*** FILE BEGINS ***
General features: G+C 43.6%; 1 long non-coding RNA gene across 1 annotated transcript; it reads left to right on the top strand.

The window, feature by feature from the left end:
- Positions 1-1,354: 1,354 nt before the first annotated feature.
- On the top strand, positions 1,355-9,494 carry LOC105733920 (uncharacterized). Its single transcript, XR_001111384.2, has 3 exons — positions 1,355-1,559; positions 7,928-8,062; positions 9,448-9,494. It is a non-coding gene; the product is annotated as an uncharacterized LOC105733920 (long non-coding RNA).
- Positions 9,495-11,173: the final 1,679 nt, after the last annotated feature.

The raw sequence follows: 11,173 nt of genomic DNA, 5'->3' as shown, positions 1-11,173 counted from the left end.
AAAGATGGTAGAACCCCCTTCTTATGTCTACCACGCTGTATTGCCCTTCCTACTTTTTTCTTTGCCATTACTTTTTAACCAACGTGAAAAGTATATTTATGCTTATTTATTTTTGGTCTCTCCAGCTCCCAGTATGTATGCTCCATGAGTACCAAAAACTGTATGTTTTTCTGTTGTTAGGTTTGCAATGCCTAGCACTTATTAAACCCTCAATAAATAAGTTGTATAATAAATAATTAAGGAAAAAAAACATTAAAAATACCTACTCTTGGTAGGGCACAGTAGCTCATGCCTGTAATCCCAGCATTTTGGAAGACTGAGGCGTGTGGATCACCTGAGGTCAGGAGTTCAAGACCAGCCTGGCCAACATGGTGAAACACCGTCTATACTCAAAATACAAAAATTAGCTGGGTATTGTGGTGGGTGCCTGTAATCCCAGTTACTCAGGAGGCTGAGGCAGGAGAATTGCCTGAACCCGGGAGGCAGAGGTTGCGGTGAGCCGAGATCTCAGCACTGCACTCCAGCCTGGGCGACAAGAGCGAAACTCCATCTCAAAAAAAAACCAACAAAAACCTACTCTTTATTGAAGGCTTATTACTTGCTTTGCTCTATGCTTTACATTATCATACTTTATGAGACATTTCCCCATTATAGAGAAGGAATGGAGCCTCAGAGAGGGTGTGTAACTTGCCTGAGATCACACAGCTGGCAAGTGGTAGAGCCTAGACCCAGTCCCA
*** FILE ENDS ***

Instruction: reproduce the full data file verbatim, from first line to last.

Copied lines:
General features: G+C 43.6%; 1 long non-coding RNA gene across 1 annotated transcript; it reads left to right on the top strand.

The window, feature by feature from the left end:
- Positions 1-1,354: 1,354 nt before the first annotated feature.
- On the top strand, positions 1,355-9,494 carry LOC105733920 (uncharacterized). Its single transcript, XR_001111384.2, has 3 exons — positions 1,355-1,559; positions 7,928-8,062; positions 9,448-9,494. It is a non-coding gene; the product is annotated as an uncharacterized LOC105733920 (long non-coding RNA).
- Positions 9,495-11,173: the final 1,679 nt, after the last annotated feature.

The raw sequence follows: 11,173 nt of genomic DNA, 5'->3' as shown, positions 1-11,173 counted from the left end.
AAAGATGGTAGAACCCCCTTCTTATGTCTACCACGCTGTATTGCCCTTCCTACTTTTTTCTTTGCCATTACTTTTTAACCAACGTGAAAAGTATATTTATGCTTATTTATTTTTGGTCTCTCCAGCTCCCAGTATGTATGCTCCATGAGTACCAAAAACTGTATGTTTTTCTGTTGTTAGGTTTGCAATGCCTAGCACTTATTAAACCCTCAATAAATAAGTTGTATAATAAATAATTAAGGAAAAAAAACATTAAAAATACCTACTCTTGGTAGGGCACAGTAGCTCATGCCTGTAATCCCAGCATTTTGGAAGACTGAGGCGTGTGGATCACCTGAGGTCAGGAGTTCAAGACCAGCCTGGCCAACATGGTGAAACACCGTCTATACTCAAAATACAAAAATTAGCTGGGTATTGTGGTGGGTGCCTGTAATCCCAGTTACTCAGGAGGCTGAGGCAGGAGAATTGCCTGAACCCGGGAGGCAGAGGTTGCGGTGAGCCGAGATCTCAGCACTGCACTCCAGCCTGGGCGACAAGAGCGAAACTCCATCTCAAAAAAAAACCAACAAAAACCTACTCTTTATTGAAGGCTTATTACTTGCTTTGCTCTATGCTTTACATTATCATACTTTATGAGACATTTCCCCATTATAGAGAAGGAATGGAGCCTCAGAGAGGGTGTGTAACTTGCCTGAGATCACACAGCTGGCAAGTGGTAGAGCCTAGACCCAGTCCCA